by Fred McMillin
for February 16, 1999
It's the Chinese New Year!
128 B.C.—The Emperor Wu sent an envoy to Iran
to make a military alliance with them against the
troublesome Turks. His general, Chan K'ien,
spent two years there where wine had been a staple
for centuries. In one case, "rich wine was stored
in quantities up to [ten thousand gallons], and
kept it for several decades without risk of
deterioration." Seeds from that district were
sent to Emperor Wu, where they were planted near
the Imperial Palace. This then was the first
introduction of the vine of history--and of religion
and poetry--from the West to China.
A two thousand year old Chinese wine vessel.
...Edward Hyams, Dionysus, A Social History of the Wine Vine
The Rest of the Story
The growth of grape wine production generally
was slow. However, by the 13th century Marco
Polo wrote of the capital of Shan-si province
that "Vineyards are numerous, supplying a great
abundance of wine."
Then in 1322 A.D. there was a major setback. Vines
were uprooted at the order of the emperor so
cereals and grains could be planted in their place.
Later, some vines were replanted, but to this day
cereal beverages (beer, rice "wine") have remained
much more popular than grape wine. (Grossman
Why has grape wine remained in the shadows? Here's
critic Hugh Johnson's explanation. "The Chinese
eat strongly seasoned food hurriedly. They need
something simply liquid to wash it down, plus a
strong drink, a rice spirit, to toast each course
with. To the Chinese, any alcohol should have
fire in it, not just subtle, complex flavors."
Some day China will make fine wine. It has the
necessary soils and microclimates. Although
there may be political difficulties at this
time, the French, the Aussies and we Yankees are
among those forming joint efforts with the Chinese.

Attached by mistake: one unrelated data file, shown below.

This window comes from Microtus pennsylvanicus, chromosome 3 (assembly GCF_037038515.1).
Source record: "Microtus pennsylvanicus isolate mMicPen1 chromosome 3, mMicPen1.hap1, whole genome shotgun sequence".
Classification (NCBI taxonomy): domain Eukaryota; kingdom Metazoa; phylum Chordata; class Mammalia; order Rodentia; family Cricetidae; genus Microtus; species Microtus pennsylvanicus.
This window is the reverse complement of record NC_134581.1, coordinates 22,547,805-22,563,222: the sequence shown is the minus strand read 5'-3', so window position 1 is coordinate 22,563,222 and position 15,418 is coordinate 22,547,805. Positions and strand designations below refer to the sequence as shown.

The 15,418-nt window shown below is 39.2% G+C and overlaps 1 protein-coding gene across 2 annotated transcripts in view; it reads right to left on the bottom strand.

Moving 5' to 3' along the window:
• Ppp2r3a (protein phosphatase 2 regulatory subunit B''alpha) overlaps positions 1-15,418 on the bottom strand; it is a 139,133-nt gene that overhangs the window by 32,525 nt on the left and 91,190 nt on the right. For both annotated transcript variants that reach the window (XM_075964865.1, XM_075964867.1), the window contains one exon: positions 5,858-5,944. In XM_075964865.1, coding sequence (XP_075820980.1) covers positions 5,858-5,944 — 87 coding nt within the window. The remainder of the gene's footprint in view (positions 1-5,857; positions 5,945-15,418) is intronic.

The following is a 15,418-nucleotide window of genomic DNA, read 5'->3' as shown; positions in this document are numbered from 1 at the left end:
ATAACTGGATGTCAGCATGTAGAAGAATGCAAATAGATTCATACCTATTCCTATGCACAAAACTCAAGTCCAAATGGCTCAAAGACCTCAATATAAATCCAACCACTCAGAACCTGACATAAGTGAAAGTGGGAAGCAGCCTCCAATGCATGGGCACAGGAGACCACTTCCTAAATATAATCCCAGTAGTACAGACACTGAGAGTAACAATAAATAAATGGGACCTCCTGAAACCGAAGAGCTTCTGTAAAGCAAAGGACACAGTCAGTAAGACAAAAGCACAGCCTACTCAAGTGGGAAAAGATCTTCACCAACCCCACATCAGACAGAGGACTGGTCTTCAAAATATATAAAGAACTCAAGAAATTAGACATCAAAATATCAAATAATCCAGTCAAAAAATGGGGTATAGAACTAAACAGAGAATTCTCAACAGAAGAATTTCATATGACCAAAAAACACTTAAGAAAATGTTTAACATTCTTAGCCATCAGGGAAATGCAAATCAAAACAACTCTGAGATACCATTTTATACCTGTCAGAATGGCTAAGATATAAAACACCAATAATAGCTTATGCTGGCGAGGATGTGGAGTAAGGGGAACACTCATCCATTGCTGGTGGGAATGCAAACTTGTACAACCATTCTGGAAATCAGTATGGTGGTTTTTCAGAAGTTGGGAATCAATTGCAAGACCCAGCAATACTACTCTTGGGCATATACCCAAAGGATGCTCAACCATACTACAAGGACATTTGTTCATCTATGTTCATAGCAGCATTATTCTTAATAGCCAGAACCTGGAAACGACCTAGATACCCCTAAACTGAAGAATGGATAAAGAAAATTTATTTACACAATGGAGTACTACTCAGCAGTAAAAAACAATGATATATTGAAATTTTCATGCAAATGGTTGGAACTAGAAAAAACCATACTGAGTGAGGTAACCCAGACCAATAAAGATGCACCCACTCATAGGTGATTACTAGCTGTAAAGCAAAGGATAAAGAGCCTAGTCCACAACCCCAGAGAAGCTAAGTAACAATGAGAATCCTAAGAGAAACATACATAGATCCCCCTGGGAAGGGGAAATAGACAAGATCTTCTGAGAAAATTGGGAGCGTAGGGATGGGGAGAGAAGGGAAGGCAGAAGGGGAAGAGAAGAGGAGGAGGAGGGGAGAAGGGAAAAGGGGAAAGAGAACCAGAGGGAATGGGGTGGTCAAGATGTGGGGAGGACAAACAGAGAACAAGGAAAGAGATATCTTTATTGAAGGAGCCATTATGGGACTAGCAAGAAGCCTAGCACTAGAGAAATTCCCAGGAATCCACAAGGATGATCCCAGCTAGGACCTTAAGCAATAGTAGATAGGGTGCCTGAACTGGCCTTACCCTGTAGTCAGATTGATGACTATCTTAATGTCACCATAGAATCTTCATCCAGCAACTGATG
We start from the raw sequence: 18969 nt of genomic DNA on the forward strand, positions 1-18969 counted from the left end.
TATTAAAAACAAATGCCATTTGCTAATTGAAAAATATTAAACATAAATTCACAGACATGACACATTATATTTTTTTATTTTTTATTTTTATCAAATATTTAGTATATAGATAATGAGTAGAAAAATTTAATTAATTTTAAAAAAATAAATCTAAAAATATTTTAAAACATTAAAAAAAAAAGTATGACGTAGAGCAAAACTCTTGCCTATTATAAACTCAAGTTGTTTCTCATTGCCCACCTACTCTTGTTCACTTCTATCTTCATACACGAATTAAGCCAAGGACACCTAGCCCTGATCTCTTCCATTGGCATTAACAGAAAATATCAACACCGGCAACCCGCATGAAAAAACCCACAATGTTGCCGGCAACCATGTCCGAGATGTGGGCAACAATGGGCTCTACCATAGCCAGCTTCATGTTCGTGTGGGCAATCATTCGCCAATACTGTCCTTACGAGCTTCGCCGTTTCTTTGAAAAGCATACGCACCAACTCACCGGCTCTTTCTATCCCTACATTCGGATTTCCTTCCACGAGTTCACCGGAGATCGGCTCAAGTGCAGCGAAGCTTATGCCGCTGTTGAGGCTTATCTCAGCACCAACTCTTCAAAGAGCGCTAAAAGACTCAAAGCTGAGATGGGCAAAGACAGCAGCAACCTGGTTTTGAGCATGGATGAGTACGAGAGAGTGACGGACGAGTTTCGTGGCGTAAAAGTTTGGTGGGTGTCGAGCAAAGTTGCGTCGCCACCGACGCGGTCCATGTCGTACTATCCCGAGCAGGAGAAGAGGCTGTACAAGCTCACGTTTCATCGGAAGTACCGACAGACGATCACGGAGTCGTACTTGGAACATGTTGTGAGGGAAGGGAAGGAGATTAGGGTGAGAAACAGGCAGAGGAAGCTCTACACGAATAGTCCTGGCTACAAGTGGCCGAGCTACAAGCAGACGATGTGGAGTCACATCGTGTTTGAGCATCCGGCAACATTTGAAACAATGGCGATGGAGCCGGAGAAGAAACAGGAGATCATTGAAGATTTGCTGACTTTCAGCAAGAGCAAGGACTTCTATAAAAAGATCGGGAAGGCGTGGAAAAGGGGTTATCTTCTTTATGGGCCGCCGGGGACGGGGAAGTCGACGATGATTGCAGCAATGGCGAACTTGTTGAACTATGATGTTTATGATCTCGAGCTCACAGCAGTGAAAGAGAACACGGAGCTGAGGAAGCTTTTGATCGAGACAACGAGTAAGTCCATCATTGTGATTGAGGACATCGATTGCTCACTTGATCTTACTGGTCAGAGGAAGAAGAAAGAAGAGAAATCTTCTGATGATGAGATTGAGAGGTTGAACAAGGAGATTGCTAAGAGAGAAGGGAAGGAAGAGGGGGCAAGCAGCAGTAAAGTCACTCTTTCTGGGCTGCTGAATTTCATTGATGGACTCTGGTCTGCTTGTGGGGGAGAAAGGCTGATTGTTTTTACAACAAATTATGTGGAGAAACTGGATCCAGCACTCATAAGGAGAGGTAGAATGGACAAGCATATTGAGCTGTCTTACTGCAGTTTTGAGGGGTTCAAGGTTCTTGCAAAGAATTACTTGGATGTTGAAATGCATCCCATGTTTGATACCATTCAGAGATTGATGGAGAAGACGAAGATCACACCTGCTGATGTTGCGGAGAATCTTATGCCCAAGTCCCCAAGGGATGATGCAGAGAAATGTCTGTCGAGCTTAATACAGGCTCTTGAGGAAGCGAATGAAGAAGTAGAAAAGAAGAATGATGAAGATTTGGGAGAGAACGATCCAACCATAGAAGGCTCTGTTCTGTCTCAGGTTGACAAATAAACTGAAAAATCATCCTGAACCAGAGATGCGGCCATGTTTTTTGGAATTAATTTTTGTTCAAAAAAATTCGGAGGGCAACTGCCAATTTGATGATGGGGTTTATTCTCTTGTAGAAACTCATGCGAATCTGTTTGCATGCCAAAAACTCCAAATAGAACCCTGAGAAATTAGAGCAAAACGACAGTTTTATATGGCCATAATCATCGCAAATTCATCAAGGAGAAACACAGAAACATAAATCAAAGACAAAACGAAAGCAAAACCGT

Classic European varietals are being used, along
with such exotic local varities as the Dragon Eye.
The wines, "Great Wall," "Dynasty," etc. have not
yet reached my panel's RECOMMENDED level, but it
won't be long. So, tonight we'll have a sparkler.
Here's one that DID get my panel's approval.
Fleur De Champagne, Brut, Perrier-Joulet Champagne
Imported from France by Seagram. Contact Judy
Rowcliffe, (707) 255-7667. Ethereal...zero flaws! $85.
Not all agree that China's first wine was
made from Iranian vines. My 1860 36th U.S. House of Rep. report
quotes one Abbe Grosier: "Those who believe the vine was brought
hither from the West, labor under a great mistake. The vine was
cultivated in the emperor's garden in the year 1112 before Christ.
[Also,] there were vines in Chan-si several centuries before the
Christian era, and one private individual made ten thousand measures
of wine from some of them."
About the Writer
Fred McMillin, a veteran wine writer, has taught wine history
for 30 years on three continents. He currently teaches wine
courses at San Francisco State and San Francisco City College.
In 1995, the Academy of Wine Communications honored Fred
with one of only 22 Certificates of Commendation awarded
to American wine writers.
More articles by
Welcome to WineDay, the electronic
Gourmet Guide's daily update. Monday through Thursday,
WineDay presents a wine profile. Then on Fridays we present
the Winery of the Week to take you through the weekend.
Happy Birthday, Galileo!
Winery of the Week
Saint James Never Fails
Atlas Peak Ain't Meek
Contra Costa Hoopla
A Grander Alexander
Winery of the Week
Ficklin Plays to Win
Meet Monsieur Omo
Always a Winner
A Central Coast Toast
Feb. 1st—Happy New Year?